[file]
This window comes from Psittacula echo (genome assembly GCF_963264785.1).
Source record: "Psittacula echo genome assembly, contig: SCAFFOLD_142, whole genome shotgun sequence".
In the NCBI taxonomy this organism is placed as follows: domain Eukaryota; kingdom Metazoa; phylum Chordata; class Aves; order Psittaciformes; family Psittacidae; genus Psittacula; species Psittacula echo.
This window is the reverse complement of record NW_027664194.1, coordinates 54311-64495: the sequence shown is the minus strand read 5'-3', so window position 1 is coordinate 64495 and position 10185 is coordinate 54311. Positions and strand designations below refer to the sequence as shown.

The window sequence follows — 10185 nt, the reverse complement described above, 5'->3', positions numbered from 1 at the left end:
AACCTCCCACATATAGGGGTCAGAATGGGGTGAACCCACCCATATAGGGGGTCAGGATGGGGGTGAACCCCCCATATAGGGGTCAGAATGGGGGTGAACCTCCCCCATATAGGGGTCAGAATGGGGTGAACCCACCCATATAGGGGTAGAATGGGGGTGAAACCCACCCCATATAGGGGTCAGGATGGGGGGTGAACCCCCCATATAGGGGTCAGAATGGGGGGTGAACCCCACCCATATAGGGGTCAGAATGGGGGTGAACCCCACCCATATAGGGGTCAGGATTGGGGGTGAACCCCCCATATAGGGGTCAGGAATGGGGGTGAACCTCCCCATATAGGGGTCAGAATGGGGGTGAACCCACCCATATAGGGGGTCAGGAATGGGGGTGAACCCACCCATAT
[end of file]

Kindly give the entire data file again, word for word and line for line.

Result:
This window comes from Psittacula echo (genome assembly GCF_963264785.1).
Source record: "Psittacula echo genome assembly, contig: SCAFFOLD_142, whole genome shotgun sequence".
In the NCBI taxonomy this organism is placed as follows: domain Eukaryota; kingdom Metazoa; phylum Chordata; class Aves; order Psittaciformes; family Psittacidae; genus Psittacula; species Psittacula echo.
This window is the reverse complement of record NW_027664194.1, coordinates 54311-64495: the sequence shown is the minus strand read 5'-3', so window position 1 is coordinate 64495 and position 10185 is coordinate 54311. Positions and strand designations below refer to the sequence as shown.

The window sequence follows — 10185 nt, the reverse complement described above, 5'->3', positions numbered from 1 at the left end:
AACCTCCCACATATAGGGGTCAGAATGGGGTGAACCCACCCATATAGGGGGTCAGGATGGGGGTGAACCCCCCATATAGGGGTCAGAATGGGGGTGAACCTCCCCCATATAGGGGTCAGAATGGGGTGAACCCACCCATATAGGGGTAGAATGGGGGTGAAACCCACCCCATATAGGGGTCAGGATGGGGGGTGAACCCCCCATATAGGGGTCAGAATGGGGGGTGAACCCCACCCATATAGGGGTCAGAATGGGGGTGAACCCCACCCATATAGGGGTCAGGATTGGGGGTGAACCCCCCATATAGGGGTCAGGAATGGGGGTGAACCTCCCCATATAGGGGTCAGAATGGGGGTGAACCCACCCATATAGGGGGTCAGGAATGGGGGTGAACCCACCCATAT